dimitrina sevova

Alien Phenomenology and the Porcelain Workshop of Things – the fragility that forms in nature and culture

2019. Immersive sculptural installation consisting of cast and hand-built, unfired porcelain objects, raw clay, screen walls, slide projections, stage lights with color filters, tables, appropriated objects. Dimensions variable. A study of weird realism striving to develop an ecology of practice that engages with the power of the allure. Installation view, Werkdiskurs, ZHdK.


Installation and detail views of Alien Phenomenology and the Porcelain Workshop of Things – the fragility that forms in nature and culture. Photos courtesy of the artist

Alien Phenomenology and the Porcelain Workshop of Things – the fragility that forms in nature and culture

The installation displays the relation between material practices, the archeology of knowledge – which is also an archeology of objects – and imagination as speculative possibilities not only of the subject but of the objects. In the interplay of light and shadow on surfaces, they fabulate and tell their own stories. Objects communicate between themselves, as do levels of reality. The use of metaphors leads to unexpected affinities between the objects. The work employs (dis-)embodied methods of estrangement, displacement and alluring.

The relation between three-dimensional object and two-dimensional image is emphasized in the interplay between the objects and their shadows, as obscurity and darkness are taken as a pre-existing condition of reality, or dark precursor. The light illuminating the objects is diffracted by selected filters to underline the artificiality of the constructed environment and manipulate perceptions reflecting the notion of virtuality. The latter is not a prerogative of VR technology, but extends to the (dark) allure and the phenomena of reality itself. This includes the reality of the art work, whose artificiality as a constructed-illusive reality – but real nonetheless – is emphasized. The work experiments with re-organizing the relation between display, the objects and the viewers, in reference to some installative works of institutional critique by Marcel Broodthaers.

The installation can be conceived of as a perceptual apparatus. It raises the question of “What is it like to be a thing?” (referring to Thomas Nagel’s essay “What is it like to be a bat?”) to abandon anthropocentric attitudes. It is not merely informed by a theory of object-object relations taking the place of subject-subject or subject-object relations. Its strategy is to release the objects like ghosts. It is a site-specific and also medium-specific process which is itself a metaphor that leads to unexpected affinities between objects – a way to grasp alien objects’ perceptions of one another. It is a dramatization of objects, a play between them, not with them. A spatial dramaticule screaming and laughing, but without irony – not a comedy, nor a tragedy, but a dramaticule, a term borrowed from Samuel Beckett.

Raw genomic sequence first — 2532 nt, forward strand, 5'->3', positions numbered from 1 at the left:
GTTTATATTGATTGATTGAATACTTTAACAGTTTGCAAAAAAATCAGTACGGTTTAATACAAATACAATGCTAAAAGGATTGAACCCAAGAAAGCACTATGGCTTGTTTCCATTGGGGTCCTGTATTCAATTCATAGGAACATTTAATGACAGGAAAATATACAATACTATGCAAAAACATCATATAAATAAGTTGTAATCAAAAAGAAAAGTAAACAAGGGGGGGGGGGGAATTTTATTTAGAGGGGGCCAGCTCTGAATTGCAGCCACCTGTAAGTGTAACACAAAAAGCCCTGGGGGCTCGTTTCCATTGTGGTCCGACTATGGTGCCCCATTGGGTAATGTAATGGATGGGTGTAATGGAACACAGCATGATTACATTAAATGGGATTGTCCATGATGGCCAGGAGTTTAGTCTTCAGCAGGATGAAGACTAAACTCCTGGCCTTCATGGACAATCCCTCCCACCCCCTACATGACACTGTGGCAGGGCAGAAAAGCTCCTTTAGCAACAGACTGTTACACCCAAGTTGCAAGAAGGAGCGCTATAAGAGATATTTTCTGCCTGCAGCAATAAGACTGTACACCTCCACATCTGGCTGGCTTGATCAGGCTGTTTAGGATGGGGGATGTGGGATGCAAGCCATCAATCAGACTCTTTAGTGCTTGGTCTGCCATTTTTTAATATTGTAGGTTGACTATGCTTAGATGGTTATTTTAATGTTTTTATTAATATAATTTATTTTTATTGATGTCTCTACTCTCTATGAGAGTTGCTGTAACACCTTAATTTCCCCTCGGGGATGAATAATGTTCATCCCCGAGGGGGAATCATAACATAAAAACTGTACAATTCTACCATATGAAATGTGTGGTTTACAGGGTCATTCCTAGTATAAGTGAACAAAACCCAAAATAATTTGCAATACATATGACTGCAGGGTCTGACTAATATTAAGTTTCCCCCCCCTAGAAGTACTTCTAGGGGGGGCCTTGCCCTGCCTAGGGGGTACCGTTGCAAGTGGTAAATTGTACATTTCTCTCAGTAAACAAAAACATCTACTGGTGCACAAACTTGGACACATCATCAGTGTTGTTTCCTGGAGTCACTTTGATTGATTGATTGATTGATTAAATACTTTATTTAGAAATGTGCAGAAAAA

The objects express likeness and withdrawal. They are not objects of daily life, but their copies, or prototypes. The project stresses the space of negativity, not as something negative, but as the dark unfolding of an object’s hidden essence that shows its potentiality to abscond representation. The negative or virtual space is a process of throwing distinctions and likenesses, which is a performative movement between essence and appearance in which the object can be ontologically riven. The practices of absconding can be equally called darkening, clothing, tinting, flowering, withdrawing, a thinging of the thing – or just a fling, which is like an erotic flirt between the things themselves, the sensual side of the object that uncovers its essence while blurring it all at once.

The inherent affinity between aesthetics and speculation is used as a tool. Speculation insists on the word for itself. (a reference to Alfred North Whitehead and Bertrand Russell, who look at speculation in science as the imaginative hypotheses that interact with observations and facts). It grants objects their independence. Speculation and aesthetic practices (viewing and judgment, taste) bring the two worlds together, human and non-human, to create new, unexpected commonalities.

Text: Dimitrina Sevova